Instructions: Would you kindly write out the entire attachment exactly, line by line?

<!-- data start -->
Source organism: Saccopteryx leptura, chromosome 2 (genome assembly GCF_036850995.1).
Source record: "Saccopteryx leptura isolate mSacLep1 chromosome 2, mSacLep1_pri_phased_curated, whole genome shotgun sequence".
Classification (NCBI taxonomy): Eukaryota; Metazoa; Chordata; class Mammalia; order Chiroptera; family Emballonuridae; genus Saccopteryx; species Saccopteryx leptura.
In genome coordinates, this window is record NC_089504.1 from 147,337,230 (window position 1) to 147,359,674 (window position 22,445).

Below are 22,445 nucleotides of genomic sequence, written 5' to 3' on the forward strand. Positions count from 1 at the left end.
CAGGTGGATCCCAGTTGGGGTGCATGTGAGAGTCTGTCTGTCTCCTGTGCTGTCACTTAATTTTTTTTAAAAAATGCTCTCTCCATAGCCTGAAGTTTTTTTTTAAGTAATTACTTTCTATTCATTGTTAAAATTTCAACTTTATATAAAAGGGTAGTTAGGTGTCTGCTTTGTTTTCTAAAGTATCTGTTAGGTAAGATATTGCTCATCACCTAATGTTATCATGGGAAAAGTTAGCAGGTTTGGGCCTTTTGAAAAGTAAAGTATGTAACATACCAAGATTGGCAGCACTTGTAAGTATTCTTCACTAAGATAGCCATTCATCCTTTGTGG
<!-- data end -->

Source organism: Saccopteryx leptura, chromosome 2 (genome assembly GCF_036850995.1).
Source record: "Saccopteryx leptura isolate mSacLep1 chromosome 2, mSacLep1_pri_phased_curated, whole genome shotgun sequence".
Classification (NCBI taxonomy): Eukaryota; Metazoa; Chordata; class Mammalia; order Chiroptera; family Emballonuridae; genus Saccopteryx; species Saccopteryx leptura.
In genome coordinates, this window is record NC_089504.1 from 147,337,230 (window position 1) to 147,359,674 (window position 22,445).

Below are 22,445 nucleotides of genomic sequence, written 5' to 3' on the forward strand. Positions count from 1 at the left end.
CAGGTGGATCCCAGTTGGGGTGCATGTGAGAGTCTGTCTGTCTCCTGTGCTGTCACTTAATTTTTTTTAAAAAATGCTCTCTCCATAGCCTGAAGTTTTTTTTTAAGTAATTACTTTCTATTCATTGTTAAAATTTCAACTTTATATAAAAGGGTAGTTAGGTGTCTGCTTTGTTTTCTAAAGTATCTGTTAGGTAAGATATTGCTCATCACCTAATGTTATCATGGGAAAAGTTAGCAGGTTTGGGCCTTTTGAAAAGTAAAGTATGTAACATACCAAGATTGGCAGCACTTGTAAGTATTCTTCACTAAGATAGCCATTCATCCTTTGTGG